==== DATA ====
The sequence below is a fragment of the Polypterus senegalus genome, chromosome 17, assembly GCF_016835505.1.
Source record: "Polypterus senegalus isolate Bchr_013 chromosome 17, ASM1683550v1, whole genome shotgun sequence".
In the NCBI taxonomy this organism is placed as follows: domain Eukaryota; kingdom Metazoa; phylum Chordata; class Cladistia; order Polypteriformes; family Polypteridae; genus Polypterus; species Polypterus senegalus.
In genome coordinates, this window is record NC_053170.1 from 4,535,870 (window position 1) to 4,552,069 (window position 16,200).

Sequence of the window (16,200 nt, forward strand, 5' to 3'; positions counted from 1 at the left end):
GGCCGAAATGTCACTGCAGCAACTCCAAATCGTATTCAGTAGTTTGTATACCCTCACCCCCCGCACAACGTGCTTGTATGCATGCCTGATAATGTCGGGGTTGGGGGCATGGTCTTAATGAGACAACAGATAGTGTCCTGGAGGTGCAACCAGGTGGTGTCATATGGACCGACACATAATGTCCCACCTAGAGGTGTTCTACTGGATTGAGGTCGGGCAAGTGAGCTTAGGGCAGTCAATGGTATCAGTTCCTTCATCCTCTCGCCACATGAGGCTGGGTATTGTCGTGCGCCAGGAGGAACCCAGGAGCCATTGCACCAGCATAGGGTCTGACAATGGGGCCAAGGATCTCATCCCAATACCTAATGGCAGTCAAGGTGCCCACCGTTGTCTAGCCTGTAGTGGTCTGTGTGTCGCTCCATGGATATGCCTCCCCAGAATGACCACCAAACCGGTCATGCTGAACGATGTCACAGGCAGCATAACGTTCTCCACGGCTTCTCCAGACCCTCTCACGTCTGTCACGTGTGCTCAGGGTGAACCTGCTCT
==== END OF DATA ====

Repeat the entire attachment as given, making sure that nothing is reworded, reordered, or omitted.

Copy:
The sequence below is a fragment of the Polypterus senegalus genome, chromosome 17, assembly GCF_016835505.1.
Source record: "Polypterus senegalus isolate Bchr_013 chromosome 17, ASM1683550v1, whole genome shotgun sequence".
In the NCBI taxonomy this organism is placed as follows: domain Eukaryota; kingdom Metazoa; phylum Chordata; class Cladistia; order Polypteriformes; family Polypteridae; genus Polypterus; species Polypterus senegalus.
In genome coordinates, this window is record NC_053170.1 from 4,535,870 (window position 1) to 4,552,069 (window position 16,200).

Sequence of the window (16,200 nt, forward strand, 5' to 3'; positions counted from 1 at the left end):
GGCCGAAATGTCACTGCAGCAACTCCAAATCGTATTCAGTAGTTTGTATACCCTCACCCCCCGCACAACGTGCTTGTATGCATGCCTGATAATGTCGGGGTTGGGGGCATGGTCTTAATGAGACAACAGATAGTGTCCTGGAGGTGCAACCAGGTGGTGTCATATGGACCGACACATAATGTCCCACCTAGAGGTGTTCTACTGGATTGAGGTCGGGCAAGTGAGCTTAGGGCAGTCAATGGTATCAGTTCCTTCATCCTCTCGCCACATGAGGCTGGGTATTGTCGTGCGCCAGGAGGAACCCAGGAGCCATTGCACCAGCATAGGGTCTGACAATGGGGCCAAGGATCTCATCCCAATACCTAATGGCAGTCAAGGTGCCCACCGTTGTCTAGCCTGTAGTGGTCTGTGTGTCGCTCCATGGATATGCCTCCCCAGAATGACCACCAAACCGGTCATGCTGAACGATGTCACAGGCAGCATAACGTTCTCCACGGCTTCTCCAGACCCTCTCACGTCTGTCACGTGTGCTCAGGGTGAACCTGCTCT